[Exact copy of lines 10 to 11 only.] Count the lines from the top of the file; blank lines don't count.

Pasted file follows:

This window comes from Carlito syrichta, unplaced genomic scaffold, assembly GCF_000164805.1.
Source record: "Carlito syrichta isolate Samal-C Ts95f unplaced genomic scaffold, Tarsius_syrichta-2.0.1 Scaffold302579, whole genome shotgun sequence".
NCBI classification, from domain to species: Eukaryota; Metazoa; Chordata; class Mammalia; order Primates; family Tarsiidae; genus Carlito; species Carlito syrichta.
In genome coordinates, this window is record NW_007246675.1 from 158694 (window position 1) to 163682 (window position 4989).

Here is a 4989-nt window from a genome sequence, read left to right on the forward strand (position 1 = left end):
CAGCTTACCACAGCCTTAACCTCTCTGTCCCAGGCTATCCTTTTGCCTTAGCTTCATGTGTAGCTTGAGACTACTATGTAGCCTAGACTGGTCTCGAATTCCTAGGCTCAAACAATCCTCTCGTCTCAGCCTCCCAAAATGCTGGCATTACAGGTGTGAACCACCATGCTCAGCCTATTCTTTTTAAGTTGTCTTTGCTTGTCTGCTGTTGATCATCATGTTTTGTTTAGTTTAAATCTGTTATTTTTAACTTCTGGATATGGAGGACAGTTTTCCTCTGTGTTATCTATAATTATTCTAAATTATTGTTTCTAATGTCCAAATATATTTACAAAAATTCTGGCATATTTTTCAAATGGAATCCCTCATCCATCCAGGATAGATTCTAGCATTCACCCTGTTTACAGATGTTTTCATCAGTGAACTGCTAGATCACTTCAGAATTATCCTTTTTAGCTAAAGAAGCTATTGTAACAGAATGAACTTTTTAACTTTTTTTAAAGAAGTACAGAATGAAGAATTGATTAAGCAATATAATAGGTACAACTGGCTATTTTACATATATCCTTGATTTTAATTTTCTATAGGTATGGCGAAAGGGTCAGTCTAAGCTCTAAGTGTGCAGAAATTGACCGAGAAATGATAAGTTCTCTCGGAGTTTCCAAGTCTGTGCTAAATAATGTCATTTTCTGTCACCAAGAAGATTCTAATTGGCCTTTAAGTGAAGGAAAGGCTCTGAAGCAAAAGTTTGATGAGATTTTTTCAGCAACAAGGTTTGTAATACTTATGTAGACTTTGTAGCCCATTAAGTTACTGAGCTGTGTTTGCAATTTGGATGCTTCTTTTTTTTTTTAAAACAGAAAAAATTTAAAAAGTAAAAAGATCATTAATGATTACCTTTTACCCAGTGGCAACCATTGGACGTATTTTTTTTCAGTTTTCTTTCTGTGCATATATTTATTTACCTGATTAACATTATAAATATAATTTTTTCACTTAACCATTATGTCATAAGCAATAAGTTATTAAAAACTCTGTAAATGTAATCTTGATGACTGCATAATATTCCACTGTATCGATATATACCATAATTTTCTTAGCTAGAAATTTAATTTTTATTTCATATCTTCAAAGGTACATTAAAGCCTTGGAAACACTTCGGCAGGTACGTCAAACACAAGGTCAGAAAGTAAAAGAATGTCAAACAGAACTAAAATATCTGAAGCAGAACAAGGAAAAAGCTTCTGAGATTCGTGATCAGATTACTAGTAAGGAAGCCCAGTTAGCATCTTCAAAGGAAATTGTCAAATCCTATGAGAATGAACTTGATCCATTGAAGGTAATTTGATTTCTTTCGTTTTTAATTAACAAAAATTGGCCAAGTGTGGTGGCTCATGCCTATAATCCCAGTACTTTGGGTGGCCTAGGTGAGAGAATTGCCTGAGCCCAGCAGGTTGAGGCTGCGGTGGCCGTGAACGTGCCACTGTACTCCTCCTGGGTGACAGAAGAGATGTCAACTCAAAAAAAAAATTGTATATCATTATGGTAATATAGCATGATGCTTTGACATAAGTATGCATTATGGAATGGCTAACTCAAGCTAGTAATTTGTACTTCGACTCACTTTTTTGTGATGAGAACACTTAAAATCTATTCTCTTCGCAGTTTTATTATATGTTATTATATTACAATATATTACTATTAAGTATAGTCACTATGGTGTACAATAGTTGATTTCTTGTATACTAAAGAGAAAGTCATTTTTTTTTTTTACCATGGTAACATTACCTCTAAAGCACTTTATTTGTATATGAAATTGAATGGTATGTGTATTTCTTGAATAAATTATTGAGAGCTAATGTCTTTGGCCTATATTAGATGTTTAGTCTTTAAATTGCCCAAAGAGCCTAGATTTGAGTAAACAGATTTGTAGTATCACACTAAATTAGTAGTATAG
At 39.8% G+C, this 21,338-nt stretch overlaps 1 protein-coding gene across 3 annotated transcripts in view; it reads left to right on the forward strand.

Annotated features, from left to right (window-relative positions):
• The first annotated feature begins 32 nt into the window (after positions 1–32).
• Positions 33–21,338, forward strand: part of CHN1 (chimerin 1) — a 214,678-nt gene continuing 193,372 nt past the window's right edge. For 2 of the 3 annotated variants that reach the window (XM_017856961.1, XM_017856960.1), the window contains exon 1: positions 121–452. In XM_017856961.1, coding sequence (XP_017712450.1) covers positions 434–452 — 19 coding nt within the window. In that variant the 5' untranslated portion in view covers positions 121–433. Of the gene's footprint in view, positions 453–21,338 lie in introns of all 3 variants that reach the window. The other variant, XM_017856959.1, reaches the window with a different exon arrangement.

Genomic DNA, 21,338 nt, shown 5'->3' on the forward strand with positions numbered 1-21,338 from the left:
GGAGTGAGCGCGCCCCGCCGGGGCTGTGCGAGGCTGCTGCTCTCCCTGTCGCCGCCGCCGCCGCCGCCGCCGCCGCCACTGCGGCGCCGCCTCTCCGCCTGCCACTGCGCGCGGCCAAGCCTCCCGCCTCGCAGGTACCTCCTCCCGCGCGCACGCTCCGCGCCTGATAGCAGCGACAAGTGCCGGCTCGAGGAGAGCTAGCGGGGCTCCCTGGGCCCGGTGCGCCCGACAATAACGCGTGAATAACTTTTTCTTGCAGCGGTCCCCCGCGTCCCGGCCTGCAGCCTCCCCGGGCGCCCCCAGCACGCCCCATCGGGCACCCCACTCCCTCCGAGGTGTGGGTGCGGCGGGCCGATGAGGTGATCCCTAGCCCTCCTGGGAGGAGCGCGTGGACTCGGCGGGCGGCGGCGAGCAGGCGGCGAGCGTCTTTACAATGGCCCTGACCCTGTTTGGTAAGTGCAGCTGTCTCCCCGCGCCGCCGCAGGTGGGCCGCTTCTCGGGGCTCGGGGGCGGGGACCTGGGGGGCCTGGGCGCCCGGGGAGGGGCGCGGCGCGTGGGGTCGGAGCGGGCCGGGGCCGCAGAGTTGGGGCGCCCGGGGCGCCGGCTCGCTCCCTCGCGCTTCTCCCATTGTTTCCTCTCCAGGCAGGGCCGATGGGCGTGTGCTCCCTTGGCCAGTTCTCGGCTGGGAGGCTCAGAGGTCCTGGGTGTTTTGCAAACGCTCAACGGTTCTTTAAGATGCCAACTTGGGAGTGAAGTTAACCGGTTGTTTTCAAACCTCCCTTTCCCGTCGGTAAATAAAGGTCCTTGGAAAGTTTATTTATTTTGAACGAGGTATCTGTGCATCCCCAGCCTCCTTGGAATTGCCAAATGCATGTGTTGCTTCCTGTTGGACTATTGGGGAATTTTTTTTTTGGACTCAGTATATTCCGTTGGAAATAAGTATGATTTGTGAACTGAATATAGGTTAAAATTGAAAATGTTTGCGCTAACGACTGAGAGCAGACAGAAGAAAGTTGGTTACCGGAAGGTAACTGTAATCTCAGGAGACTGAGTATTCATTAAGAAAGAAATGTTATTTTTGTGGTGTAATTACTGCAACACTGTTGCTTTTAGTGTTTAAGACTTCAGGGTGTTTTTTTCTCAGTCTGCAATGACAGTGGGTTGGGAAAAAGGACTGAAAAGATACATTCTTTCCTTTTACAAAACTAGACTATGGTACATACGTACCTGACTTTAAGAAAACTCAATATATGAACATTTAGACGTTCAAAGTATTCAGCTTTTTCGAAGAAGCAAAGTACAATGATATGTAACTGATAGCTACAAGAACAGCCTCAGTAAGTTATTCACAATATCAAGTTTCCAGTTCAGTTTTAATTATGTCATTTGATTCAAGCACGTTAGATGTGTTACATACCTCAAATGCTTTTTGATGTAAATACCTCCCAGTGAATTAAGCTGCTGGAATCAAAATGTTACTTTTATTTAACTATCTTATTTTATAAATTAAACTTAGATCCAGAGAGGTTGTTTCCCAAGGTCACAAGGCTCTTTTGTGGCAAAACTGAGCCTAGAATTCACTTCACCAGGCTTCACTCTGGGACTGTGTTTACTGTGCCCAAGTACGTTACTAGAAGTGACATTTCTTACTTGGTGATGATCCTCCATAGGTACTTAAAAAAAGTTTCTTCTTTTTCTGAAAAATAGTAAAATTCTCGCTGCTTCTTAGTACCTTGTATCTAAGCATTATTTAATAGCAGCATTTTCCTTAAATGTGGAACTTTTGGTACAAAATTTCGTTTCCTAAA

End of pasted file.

• Positions 33–21,338, forward strand: part of CHN1 (chimerin 1) — a 214,678-nt gene continuing 193,372 nt past the window's right edge. For 2 of the 3 annotated variants that reach the window (XM_017856961.1, XM_017856960.1), the window contains exon 1: positions 121–452. In XM_017856961.1, coding sequence (XP_017712450.1) covers positions 434–452 — 19 coding nt within the window. In that variant the 5' untranslated portion in view covers positions 121–433. Of the gene's footprint in view, positions 453–21,338 lie in introns of all 3 variants that reach the window. The other variant, XM_017856959.1, reaches the window with a different exon arrangement.

Genomic DNA, 21,338 nt, shown 5'->3' on the forward strand with positions numbered 1-21,338 from the left: